- Tobin Jones

Why I don’t ask for reference tracks

When mixing, I very rarely ask for reference tracks. I find that it tells me very little about the context and emotion of the actual song I’m working on even if they follow similar paths sonically. Music is generally a reflection of emotion of some kind. Most artists write a song based around a feeling they have or one they want to provoke in others. Therefore the mixing needs to reflect that emotion - if it doesn’t, it will fail as a mix.

If an artist wants to sound like someone else it is never going to happen. In my opinion it’s OK to have influences, but truly creative music has its own unique sound. Great music has never been made by copying someone else and the same is true of great mixes.

When I get asked to do a mix, instead of reference tracks I ask for a short sentence/paragraph about what the song is about; what emotions the artist felt while writing the track and the emotion(s) that they want to inspire in the listener. This tells me far more about how the artist wants to sound than another released track by another artist, which will probably be totally out of emotional context with the song they have written.

When I get a track to mix, it may have been years since the artist wrote the song, or they may have recorded it numerous times with different producers and engineers. Sometimes this means they have come to the point where they hate the song and have become totally disconnected with the original intention behind it. Often by asking them to write a little bit about the song actually reconnects the artist to the song and helps them remember why they wrote it in the first place.

 

Attended sessions

There are many engineers who prefer the artists not to be present during mixing or at least for the start of the session. I can see the attraction of this for the engineer as it allows them to do what they feel unhindered, however I think it is very important for the artist to be present for at least some of the mixing process. Mixing is a journey, taking a track from one place to another. As the music is the artists’ own expression it is important they are present during this journey. As an engineer, this means allowing the artist to express themselves during the session but also communicating with them in a way that allows you to get on with the legwork of the mix. Being able to retain focus on a mix while the artist or band is in the control room takes time and practice but it is well worth the investment. When artists are involved in the mixing process they generally feel more connected to the song and the creativity that goes into it and will ultimately be happier with the results. Knowing that you care about their artistic and emotional intention will inspire confidence within them and feed into your own creative head space when mixing, resulting in a more artistically-aware mix.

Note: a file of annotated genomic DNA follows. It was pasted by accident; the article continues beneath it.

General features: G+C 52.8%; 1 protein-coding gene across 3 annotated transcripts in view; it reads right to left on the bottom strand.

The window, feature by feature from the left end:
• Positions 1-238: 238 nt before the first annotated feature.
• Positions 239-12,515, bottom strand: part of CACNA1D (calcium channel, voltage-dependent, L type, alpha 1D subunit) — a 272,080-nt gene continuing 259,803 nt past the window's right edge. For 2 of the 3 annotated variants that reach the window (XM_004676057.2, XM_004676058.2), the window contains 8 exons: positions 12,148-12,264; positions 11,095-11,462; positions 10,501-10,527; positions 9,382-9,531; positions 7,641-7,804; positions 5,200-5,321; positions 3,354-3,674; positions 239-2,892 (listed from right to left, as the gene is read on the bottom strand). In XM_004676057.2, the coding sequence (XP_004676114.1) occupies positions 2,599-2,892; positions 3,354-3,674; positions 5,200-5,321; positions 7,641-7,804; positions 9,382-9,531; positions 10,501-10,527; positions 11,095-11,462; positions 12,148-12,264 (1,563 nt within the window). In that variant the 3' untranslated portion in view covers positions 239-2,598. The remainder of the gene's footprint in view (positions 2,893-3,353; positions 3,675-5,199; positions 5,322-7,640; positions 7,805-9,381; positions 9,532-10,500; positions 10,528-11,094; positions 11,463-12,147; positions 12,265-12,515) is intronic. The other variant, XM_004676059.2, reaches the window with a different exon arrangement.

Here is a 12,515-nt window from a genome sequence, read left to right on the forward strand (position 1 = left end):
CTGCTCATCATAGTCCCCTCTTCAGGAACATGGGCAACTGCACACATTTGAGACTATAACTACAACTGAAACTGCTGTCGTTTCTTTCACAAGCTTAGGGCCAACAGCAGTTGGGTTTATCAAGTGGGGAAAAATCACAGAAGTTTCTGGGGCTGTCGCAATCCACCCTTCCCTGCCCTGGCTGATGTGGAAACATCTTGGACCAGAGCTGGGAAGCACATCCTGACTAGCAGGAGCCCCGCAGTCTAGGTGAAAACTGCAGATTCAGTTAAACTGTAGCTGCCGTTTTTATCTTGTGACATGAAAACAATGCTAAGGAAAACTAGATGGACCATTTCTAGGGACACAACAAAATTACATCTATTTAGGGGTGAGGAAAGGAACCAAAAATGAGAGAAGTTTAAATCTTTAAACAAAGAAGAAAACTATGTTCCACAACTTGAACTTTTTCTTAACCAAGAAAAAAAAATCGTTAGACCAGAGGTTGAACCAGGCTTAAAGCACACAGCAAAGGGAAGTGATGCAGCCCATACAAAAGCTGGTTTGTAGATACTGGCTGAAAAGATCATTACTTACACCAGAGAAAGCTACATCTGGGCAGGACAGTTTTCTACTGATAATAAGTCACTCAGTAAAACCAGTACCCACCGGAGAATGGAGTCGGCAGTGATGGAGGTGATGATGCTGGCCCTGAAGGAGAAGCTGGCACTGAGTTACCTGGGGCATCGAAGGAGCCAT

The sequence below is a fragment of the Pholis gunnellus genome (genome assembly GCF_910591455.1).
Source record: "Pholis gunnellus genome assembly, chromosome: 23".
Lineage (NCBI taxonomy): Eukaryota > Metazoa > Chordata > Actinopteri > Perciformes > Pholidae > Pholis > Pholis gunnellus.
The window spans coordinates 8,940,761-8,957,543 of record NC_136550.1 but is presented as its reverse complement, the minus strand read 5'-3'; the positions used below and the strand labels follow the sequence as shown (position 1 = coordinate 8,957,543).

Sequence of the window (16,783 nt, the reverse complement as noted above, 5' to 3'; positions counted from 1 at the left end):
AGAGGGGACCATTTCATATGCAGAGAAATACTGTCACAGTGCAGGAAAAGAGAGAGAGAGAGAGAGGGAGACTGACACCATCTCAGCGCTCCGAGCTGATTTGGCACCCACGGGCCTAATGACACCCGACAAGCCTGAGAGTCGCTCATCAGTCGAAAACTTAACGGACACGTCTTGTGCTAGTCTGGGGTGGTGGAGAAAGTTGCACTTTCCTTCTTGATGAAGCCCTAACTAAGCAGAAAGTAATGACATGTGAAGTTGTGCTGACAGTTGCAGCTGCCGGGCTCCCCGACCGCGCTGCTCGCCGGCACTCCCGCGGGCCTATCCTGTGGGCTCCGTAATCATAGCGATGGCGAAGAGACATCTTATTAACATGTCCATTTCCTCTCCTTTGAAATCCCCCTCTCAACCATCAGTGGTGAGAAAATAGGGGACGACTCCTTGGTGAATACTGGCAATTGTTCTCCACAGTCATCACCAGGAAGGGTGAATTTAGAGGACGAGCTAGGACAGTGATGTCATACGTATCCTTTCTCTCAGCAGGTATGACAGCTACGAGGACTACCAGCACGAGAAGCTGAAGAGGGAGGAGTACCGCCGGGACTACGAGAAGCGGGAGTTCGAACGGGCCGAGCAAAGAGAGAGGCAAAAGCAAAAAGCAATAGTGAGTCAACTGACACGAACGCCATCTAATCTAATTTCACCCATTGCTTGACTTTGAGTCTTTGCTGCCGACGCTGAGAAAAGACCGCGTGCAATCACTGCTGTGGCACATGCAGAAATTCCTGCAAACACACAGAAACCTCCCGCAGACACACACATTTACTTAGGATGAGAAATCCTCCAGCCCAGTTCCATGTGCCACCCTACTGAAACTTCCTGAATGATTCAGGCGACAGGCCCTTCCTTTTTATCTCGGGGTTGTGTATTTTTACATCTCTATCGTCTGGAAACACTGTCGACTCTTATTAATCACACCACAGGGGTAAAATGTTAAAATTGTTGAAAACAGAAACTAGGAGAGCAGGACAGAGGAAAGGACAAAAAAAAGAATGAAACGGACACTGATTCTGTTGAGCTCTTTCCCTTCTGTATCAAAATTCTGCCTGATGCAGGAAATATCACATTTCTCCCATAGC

Tobin Jones is owner and head engineer at The Park Studios, a recording studio in Wembley, London.

www.theparkstudios.com